Hay v. Staw

I had an email about the difference between hay and straw earlier this week. It’s a topic that confuses a lot of people.


Hay is fed to rabbits as a substitute for fresh grass. It is grass that has been cut and left to dry. Good hay should be green and smell sweet, not be dusty or smell musty (excuse the pun). The greener hay is the closer it is nutritionally to grass. Old brown hay will have plenty of fibre but is not so good for providing all the other nutrients a rabbits needs. It’s also less tasty… not that I’ve personally tried it.

There are different types of grass such as Timothy, Meadow and Orchard. Sometimes grass is also grown with legumes like Alfalfa. This increases the protein level which makes it too fattening to feed as the main diet for the average adult rabbit, although it can be good for growing youngsters or putting weight on an older rabbit. Alfalfa is also higher in calcium, again good for growing youngsters but too much can be bad for adults.

Find out more about types of hay (with pictures)

rabbit hay


Straw is the stalks from grain crops after the grain heads have been taken off. It’s yellow and the stalks are hollow like a drinking straw. Straw is great for insulating so it is used for bedding to keep rabbits warm on cold winter nights. Straw has a lower nutritional value than hay so it’s not suitable to feed as a replacement for grass. If you use it for bedding, add some hay on top for your rabbit to snack on. It’s perfectly safe if your rabbit does nibble the straw a bit too though.

rabbit straw

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10 Responses to “Hay v. Staw”

  1. D. Moll says:

    I linked you up with today’s post, I got some Snack Snack balls for my rabbits and have written about them, plus two mini movies. Thanks for the good info on your blog. I am slightly envious that you have an actual hare………

  2. Mint says:

    Is the hay supposed to have bugs?
    I’m not sure whether it’s normal bugs that eat the hay or fleas..
    but is it normal for the hay package to have the bugs??
    can my rabbits eat the hay or am i supposed to do something to the hay first??
    will the bugs hurt my rabbits or will the rabbits just ignore them & eat the bugs as well as the hay??

    please help me..

    • Tamsin says:

      No, hay shouldn’t have bugs in. Fleas and mites can transmit diseases and if your rabbits catch them you’ll have to pay out to buy treatment. The bugs may also be a sign the hay is poor quality or damp so it may not be good for your rabbits to eat.
      I would return the hay to where your bought it and complain. Check the hay before you get a replacement and if it all has bugs in then go somewhere else. If you can’t find hay at a pet shop try a horse feed store or farm.

  3. charlie smythe says:

    why cant you feed grass to your rabbits that you cut with a mower

    • Tamsin says:

      Hi Charlie, mowers tend to finely chop and crush it which starts it fermenting quickly – if you stick your hand in the middle of a pile of grass cuttings you’ll find it gets very warm. This isn’t good for bunnies so best to hand chop them some before you mow :)

  4. […] understand that hay and straw are two very different things.  Hay is cut grass that has been dried for future use –  it smells sweet, and is usually […]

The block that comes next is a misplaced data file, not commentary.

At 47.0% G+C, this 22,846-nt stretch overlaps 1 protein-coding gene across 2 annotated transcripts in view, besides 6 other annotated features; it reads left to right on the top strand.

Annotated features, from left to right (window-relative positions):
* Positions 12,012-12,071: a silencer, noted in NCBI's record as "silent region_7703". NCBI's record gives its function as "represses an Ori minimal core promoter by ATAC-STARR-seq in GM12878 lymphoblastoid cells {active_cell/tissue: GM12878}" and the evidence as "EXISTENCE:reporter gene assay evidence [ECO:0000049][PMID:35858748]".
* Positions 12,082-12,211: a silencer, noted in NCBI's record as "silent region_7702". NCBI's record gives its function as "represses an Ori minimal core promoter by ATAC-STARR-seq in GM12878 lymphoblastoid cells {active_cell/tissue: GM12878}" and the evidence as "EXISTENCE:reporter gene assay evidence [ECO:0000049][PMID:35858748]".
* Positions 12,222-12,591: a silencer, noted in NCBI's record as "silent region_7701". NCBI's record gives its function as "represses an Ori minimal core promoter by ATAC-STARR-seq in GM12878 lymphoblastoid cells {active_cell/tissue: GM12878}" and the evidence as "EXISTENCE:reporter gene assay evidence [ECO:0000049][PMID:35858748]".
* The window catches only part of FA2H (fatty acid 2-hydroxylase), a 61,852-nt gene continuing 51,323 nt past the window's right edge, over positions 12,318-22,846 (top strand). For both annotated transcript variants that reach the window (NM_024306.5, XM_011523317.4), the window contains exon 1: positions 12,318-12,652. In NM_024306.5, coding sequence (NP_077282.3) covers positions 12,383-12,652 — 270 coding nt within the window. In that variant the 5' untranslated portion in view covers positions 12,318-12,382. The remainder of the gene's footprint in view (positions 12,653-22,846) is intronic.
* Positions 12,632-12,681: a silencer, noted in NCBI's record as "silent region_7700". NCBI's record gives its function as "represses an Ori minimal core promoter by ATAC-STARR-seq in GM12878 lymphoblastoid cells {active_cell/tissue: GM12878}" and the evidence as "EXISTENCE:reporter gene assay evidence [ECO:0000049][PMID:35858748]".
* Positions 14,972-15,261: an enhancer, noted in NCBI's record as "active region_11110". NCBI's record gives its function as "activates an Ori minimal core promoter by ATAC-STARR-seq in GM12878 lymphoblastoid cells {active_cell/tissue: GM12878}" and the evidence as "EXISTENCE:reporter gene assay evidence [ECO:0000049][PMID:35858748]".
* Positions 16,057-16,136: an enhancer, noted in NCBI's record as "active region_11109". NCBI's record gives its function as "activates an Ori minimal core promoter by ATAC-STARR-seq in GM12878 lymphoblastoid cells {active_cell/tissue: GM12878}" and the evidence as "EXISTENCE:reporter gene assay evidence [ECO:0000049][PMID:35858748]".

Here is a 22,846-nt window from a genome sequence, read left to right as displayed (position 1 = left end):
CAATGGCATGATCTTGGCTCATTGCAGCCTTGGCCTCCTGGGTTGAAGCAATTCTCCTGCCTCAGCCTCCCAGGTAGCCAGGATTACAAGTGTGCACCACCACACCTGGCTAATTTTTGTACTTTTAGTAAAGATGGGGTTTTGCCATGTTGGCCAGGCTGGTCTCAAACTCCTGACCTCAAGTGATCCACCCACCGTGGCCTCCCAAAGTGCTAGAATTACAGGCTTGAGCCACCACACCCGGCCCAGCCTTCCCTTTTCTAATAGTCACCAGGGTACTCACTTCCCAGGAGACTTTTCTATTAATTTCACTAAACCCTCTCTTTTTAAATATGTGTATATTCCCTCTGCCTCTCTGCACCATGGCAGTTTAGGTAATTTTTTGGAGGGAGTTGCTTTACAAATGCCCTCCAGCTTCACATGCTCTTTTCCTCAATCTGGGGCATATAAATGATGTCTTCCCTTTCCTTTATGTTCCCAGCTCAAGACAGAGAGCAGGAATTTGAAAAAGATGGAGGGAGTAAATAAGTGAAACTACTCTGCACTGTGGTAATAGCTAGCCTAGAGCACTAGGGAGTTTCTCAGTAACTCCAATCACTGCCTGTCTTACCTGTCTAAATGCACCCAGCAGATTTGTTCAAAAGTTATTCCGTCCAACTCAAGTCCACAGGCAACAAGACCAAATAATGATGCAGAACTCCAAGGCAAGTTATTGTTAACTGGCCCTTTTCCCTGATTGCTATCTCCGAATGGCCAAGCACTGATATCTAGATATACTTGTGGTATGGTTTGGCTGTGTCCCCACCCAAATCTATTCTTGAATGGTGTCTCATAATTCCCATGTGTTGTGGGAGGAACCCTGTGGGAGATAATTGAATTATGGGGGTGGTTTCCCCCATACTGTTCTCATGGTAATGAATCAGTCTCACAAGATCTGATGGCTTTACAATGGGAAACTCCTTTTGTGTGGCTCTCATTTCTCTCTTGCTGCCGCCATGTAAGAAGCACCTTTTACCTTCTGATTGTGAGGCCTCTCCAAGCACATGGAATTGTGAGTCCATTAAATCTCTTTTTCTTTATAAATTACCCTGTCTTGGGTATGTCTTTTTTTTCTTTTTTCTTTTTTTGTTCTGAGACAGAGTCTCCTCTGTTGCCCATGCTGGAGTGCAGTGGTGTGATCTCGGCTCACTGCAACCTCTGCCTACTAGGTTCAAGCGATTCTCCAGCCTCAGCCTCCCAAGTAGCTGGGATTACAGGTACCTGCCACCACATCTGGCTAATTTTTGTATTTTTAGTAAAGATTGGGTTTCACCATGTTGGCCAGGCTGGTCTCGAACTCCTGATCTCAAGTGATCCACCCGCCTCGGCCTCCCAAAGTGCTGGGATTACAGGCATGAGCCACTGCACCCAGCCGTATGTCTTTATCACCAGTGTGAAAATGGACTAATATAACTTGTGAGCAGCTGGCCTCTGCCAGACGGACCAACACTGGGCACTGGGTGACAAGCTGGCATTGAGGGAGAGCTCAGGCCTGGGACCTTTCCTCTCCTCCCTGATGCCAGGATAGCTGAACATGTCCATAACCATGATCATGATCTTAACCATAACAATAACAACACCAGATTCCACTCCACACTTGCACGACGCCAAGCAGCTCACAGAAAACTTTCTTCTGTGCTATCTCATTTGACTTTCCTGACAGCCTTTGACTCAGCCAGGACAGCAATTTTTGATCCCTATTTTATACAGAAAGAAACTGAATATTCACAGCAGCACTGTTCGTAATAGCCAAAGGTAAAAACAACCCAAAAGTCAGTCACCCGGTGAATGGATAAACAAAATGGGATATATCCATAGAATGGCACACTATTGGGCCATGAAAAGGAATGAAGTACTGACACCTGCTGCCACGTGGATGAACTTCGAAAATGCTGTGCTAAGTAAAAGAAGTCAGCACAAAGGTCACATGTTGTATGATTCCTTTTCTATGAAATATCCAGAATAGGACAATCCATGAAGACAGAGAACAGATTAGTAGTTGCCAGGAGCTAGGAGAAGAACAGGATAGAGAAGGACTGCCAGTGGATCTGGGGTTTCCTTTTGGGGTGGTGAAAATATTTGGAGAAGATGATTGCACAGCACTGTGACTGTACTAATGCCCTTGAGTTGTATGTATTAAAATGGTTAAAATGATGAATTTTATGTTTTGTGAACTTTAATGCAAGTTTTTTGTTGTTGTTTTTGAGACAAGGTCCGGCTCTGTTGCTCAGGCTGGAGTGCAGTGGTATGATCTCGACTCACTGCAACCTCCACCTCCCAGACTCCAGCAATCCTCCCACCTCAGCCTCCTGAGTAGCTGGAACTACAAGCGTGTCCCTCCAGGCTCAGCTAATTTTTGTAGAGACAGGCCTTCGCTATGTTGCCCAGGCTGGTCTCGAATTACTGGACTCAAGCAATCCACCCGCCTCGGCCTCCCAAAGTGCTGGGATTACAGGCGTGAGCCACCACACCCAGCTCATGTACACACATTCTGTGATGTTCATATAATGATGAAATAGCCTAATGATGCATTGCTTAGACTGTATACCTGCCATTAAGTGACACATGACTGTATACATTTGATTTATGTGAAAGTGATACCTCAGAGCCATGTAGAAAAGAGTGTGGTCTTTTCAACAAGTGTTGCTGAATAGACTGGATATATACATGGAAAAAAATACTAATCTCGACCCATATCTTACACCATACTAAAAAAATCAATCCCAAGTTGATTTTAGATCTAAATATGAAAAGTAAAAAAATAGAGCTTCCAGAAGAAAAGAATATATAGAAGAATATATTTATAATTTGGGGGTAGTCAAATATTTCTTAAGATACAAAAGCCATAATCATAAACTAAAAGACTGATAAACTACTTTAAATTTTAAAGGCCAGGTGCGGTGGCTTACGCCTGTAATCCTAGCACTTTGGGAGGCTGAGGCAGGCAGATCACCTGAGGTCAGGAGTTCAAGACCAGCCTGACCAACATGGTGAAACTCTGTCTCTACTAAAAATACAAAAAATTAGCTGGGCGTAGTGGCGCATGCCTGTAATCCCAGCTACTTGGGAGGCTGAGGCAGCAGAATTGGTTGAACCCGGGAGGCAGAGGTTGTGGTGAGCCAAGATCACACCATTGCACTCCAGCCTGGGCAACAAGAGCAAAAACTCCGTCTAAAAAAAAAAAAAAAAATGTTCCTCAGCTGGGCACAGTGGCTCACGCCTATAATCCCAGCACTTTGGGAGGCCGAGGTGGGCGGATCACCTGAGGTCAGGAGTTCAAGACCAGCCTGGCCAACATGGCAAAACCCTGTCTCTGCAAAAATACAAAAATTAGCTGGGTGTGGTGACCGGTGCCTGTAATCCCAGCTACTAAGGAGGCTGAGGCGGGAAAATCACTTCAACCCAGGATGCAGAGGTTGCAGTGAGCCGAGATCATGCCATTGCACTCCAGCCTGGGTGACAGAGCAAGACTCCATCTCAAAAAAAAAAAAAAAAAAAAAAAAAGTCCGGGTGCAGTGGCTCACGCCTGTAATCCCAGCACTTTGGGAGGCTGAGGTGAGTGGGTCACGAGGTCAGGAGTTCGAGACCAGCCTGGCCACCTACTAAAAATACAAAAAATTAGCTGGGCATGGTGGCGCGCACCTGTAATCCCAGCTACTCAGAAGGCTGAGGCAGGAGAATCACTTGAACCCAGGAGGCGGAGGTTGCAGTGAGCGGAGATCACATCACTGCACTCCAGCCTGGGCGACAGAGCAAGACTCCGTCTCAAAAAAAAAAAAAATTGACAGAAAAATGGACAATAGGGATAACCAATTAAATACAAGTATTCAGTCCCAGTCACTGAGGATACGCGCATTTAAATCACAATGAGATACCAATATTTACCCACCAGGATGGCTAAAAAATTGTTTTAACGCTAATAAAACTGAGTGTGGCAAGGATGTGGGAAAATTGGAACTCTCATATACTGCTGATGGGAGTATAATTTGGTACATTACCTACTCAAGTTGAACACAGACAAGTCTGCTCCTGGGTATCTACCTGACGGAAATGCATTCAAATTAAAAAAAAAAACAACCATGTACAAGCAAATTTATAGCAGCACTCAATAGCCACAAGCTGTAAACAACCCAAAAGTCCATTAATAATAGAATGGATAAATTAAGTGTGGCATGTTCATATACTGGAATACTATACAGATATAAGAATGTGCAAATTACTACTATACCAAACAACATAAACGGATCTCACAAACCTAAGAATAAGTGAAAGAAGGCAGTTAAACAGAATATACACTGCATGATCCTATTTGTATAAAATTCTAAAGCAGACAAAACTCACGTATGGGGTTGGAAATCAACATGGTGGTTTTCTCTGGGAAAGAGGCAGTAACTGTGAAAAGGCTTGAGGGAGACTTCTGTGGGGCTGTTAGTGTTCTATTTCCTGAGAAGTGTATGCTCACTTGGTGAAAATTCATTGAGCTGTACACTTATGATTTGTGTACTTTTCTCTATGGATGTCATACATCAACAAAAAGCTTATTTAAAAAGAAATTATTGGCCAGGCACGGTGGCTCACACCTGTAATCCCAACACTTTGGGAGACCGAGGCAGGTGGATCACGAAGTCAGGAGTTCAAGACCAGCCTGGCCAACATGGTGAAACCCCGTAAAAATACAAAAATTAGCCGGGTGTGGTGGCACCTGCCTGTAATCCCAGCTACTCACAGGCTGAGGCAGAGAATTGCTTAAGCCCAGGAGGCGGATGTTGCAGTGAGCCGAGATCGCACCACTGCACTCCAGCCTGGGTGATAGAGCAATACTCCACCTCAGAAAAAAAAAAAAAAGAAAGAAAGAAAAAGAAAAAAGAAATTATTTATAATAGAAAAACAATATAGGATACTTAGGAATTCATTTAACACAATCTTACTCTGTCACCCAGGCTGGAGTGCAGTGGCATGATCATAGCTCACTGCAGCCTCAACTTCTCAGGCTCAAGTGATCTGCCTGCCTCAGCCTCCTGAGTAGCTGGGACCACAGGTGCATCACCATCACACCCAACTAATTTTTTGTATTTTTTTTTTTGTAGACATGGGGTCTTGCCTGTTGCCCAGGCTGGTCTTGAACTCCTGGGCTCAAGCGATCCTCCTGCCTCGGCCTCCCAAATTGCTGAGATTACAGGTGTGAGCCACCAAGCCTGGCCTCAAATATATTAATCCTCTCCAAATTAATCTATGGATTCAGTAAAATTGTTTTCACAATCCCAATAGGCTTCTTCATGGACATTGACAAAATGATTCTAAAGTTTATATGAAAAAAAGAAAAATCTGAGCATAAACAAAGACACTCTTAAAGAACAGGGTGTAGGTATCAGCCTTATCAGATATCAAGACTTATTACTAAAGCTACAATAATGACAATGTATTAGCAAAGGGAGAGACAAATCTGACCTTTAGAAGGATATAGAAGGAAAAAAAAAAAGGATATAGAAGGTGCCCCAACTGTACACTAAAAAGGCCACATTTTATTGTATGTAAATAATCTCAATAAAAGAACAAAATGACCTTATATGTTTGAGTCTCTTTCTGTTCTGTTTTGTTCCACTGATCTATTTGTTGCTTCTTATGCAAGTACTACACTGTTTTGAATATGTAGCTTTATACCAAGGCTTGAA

5. Cherrie says:

    I use straw for my rabbits hutch for bedding have seen him nibble on it, is this ok too? There is always fresh hay on top too.

    • Tamsin says:

      Straw doesn’t have any nutritional value, but it won’t cause any harm either. As long as he has plenty of hay it’s fine if he nibbles straw now and then too :)

  6. Gabby says:

    Hi there!
    Slightly different question – one of my young rabbits goes to the toilet in his litter tray on the ground floor of the hutch and when he comes into the house (which is fantastic!), I used paper based (non expandable) rabbit litter and lined the front of the tray with some nice Timothy hay to encourage him to go there.
    My other bunny however keeps doing his business in several corners of the hutch but mostly in the area they tend to sleep. I really would like to discourage this! Any ideas?
    I’m thinking maybe it’s because I am only using hay around the hutch – should I change to straw in the sleeping area? I’m wondering if this will put him off going to the toilet there? (of course with a small amount of hay on top). Or will bunnies not go in the same tray? :s
    Thanks :)

    • Tamsin says:

      Hi Gabby,

      I think straw is unlikely to make a difference, although you could try it out anyway as it’s good extra insulation for winter. Is bunny number two neutered? That can make a difference as it reduces marking. It’s also a good idea generally with two boys and it gets rid of the hormones that can cause squabbles as they mature.

      They will often share trays but I think that’s more that they’ve both independently decided that’s the best spot to go, whereas it sounds like your two have come to different conclusions about best locations. I would try a second tray and put it in one of the places he likes to go, then mop up any ‘accidents’ and add them to tray and clean the area with white vinegar (removes odors). If you can get him to consistently use the tray in his preferred places, you can then gradually move it closer to the original one with the aim of eventually combining them.

      A tray big enough for them to have a corner each may help too – a large cat tray or underbed storage box if there is space.

      You might find this helpful too: http://www.therabbithouse.com/behaviour/problem-litter-training.asp

      Good luck!

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